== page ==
station/crew-3/hires/iss003-328-003.jpg. laboratory module hold equipment. The
17Astronaut Examines Plant Growth experiment racks have remote video and
Experiment. November 2002 - Belgian Soyuz data links so that scientists on the
5 Flight Engineer Frank DeWinne is ground are able to monitor the experiments
pictured near a plant growth experiment in on-board the ISS continuously. Crew
the Zvezda Service Module. DeWinne members use handholds mounted on the walls
represents the European Space Agency. of the station to keep themselves stable
http://spaceflight.nasa.gov/gallery/images as they move around, and footholds and
station/crew-5/hires/iss005e20310.jpg. restraints to prevent them from floating
18ISS Expedition Nine Crewmen with away while working.
Russian Spacesuits. August 2004 - 41Zarya Control Module Zarya (ZAR-yah)
Cosmonaut Gennady I. Padalka (left) and is a 42,000 lb Russian power,
astronaut Edward M. (Mike) Fincke pose communication and spacecraft control
with their Russian Orlan spacesuits in the element and the first ISS component to be
Pirs Docking Compartment. sent into orbit on Nov. 20, 1998. The
http://spaceflight.nasa.gov/gallery/images 41-foot-long, 13.5-foot-wide control
station/crew-9/hires/iss009e17168.jpg. module was initially the station's primary
19ISS Expedition Seven Astronaut link with Earth, as well as its only
Performs Maintenance. September 2003 - source of power, propulsion and control.
Astronaut Edward T. Lu performs routine Zarya means "Sunrise" in English
maintenance on an Extravehicular Mobility symbolizing the dawn of a new era in
Unit (EMU) space suit in the Quest Airlock space. Zarya provided most of the initial
module. The work represents a mid-term ISS critical system functions until
checkout and included emptying and Russia's Zvezda Service Module, the
refilling the suit’s water tank and loops, station's early core and living quarters,
cycling relief valves, checking sensors arrived and was activated. Zarya’s side
and collecting data, a leak check and docking ports are used by Russia's Soyuz
running the suit’s fan for two hours to piloted spacecraft and Progress
lubricate it. remotely-piloted re-supply vehicles. As
20ISS Astronaut takes Photograph from assembly progresses, Zarya's roles will be
Cupola Bay Window. February 2010 - Japan assumed by other ISS elements and it will
Aerospace Exploration Agency astronaut be used primarily as a passageway, docking
Soichi Noguchi photographs the Earth from port and fuel storage site.
inside the newly-installed Cupola 42Destiny Laboratory Module The 28 ft
observation module. long, 14 ft diameter, 32,000 lb, American
21ISS Expedition Seven Astronaut laboratory is constructed from three
Prepares to Work in Space. October 2002 - aluminum cylinders and a pair of aluminum
Astronaut Piers J. Sellers exits the Quest end cones with a single, 20 inch diameter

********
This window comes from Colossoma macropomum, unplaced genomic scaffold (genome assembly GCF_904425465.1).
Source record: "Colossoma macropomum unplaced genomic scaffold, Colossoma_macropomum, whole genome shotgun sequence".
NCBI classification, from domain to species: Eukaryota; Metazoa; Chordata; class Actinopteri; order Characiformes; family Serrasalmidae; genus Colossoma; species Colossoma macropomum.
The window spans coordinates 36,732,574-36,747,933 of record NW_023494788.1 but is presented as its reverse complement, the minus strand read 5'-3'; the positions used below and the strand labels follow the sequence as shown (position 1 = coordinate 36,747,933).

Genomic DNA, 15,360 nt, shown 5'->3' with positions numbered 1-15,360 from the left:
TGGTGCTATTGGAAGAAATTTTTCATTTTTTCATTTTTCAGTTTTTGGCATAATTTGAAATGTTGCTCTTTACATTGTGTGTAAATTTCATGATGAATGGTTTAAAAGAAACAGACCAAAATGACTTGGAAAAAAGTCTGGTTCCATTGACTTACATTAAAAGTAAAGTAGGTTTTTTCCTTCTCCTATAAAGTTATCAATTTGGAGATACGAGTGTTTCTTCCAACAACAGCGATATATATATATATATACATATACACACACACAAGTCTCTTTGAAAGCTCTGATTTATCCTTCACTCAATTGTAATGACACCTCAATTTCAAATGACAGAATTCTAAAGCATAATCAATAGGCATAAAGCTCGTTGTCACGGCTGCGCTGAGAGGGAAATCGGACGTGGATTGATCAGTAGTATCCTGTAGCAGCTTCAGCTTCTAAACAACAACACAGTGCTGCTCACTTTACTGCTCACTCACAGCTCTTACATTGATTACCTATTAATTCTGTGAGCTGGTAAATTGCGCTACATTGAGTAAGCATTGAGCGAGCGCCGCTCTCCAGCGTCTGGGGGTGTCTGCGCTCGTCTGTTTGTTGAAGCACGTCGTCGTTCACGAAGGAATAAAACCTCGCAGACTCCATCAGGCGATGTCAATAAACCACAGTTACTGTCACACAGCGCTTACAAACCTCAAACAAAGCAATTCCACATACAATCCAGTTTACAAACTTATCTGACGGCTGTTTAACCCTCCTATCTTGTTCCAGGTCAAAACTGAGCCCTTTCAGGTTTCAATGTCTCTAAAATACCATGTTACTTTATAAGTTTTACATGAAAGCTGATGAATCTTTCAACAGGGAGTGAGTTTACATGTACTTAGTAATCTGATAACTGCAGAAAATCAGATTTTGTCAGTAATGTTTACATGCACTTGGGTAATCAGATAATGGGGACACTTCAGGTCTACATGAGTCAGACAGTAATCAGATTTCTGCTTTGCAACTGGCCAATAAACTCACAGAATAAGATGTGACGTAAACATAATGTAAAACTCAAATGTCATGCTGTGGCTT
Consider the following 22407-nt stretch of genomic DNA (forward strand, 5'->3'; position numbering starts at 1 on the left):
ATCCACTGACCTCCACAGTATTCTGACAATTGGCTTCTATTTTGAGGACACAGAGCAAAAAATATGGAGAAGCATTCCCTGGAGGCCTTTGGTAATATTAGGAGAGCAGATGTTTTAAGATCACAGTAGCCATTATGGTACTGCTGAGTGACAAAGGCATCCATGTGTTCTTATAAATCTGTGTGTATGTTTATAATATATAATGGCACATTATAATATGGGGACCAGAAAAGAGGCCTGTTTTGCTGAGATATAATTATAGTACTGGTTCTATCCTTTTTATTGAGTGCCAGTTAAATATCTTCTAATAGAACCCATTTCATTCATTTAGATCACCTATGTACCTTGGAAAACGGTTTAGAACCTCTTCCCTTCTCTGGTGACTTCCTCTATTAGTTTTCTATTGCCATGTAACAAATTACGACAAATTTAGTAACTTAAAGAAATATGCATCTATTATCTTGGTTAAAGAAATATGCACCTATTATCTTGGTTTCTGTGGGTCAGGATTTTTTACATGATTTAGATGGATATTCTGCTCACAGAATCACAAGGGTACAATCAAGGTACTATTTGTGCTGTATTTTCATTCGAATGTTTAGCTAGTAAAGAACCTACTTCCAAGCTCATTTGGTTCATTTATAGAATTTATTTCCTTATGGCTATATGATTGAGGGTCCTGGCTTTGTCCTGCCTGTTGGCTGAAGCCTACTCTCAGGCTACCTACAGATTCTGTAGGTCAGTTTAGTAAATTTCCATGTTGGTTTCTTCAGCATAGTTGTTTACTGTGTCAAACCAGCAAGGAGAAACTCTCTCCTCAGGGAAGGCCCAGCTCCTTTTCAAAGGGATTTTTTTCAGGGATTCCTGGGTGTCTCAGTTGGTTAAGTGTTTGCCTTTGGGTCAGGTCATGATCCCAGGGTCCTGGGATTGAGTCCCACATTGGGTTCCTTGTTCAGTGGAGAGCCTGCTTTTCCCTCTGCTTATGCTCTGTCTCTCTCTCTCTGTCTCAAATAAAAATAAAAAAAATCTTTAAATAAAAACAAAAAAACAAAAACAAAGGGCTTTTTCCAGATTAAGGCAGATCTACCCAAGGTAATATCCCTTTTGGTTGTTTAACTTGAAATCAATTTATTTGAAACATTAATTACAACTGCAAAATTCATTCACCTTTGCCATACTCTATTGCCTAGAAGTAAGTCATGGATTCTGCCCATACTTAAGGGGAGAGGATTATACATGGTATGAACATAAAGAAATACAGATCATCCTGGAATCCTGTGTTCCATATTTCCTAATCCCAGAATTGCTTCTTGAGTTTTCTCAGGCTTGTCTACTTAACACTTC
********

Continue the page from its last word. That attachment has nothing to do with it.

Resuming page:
Airlock module beginning the first window located in the center cylinder.
scheduled session of extravehicular Each end cone has a hatch, 50 inches
activity (EVA) for the STS-112 mission square with rounded corners, where the
astronauts. Astronaut David A. Wolf (out crew enters or exits the lab. Inside the
of frame) joined Sellers on the spacewalk. Destiny laboratory, four equally spaced
22Astronauts work on the Truss. December “stand-off” structures provide mounting
2006 - Astronaut Robert L. Curbeam Jr. provisions and space for power lines, data
(left) and European Space Agency astronaut management, vacuum systems, air
Christer Fuglesang work on the Port 1 (P1) conditioning ducts, water lines and more
truss. The Pacific Ocean with New Zealand to accommodate the equipment racks. The
and Cook Strait is seen. Cook Strait module can hold 24 equipment racks with 6
divides New Zealand's North and South on each side. Each rack is 6.1 ft tall,
Islands. 3.5 ft wide and weighs about 1,200 lbs.
http://spaceflight.nasa.gov/gallery/images Eleven system racks are required to
shuttle/sts-116/hires/s116e05983.jpg. support the laboratory environment and
23Astronauts Continue Truss Construction control system. The remaining system racks
and Maintenance. August 2007 - Astronauts and the 13 science racks, support
Rick Mastracchio (right) and Clay Anderson micro-gravity and technology experiments.
continue construction and maintenance on Space Station Remote Manipulator System
the Port 1 (P1) truss. The S-Band Antenna (SSRMS) The Canadian SSRMS with a 56 ft
Sub-Assembly is relocated from P6 to P1 mechanical arm, is an advanced version of
truss, a new transponder is installed on the Space Shuttle 50 ft Canadian Remote
P1, and a transponder is retrieved from Manipulator System arm with seven
P6. motorized joints. The SSRMS can relocate
http://spaceflight.nasa.gov/gallery/images its position by using a latching end
shuttle/sts-118/hires/s118e07997.jpg. effector (hand) at each end to “walk” from
24ISS Expedition Five Astronaut has Fun. one grapple fixture, mounted to the ISS,
November 2002 - Astronaut Peggy A. Whitson to another. The mobile servicing system
floats in the Destiny laboratory. supports the assembly of the station,
25ISS Expedition Two Astronaut and handling of large payloads and orbital
Cosmonaut take Break. April 2001 - replacement units, maintenance, and
Astronaut Susan J. Helms pauses from her provides EVA support. The SSRMS is
work while cosmonaut Yury V. Usachev controlled from the Destiny laboratory.
speaks into a microphone aboard the 43Biotechnology Specimen Temperature
Destiny laboratory. Controller (BSTC) BSTC supported the
26ISS Expedition Two Astronaut Cellular Biotechnology Operations Science
Exercises. April 2001 – Astronaut James S. System (CBOSS) investigations, a series of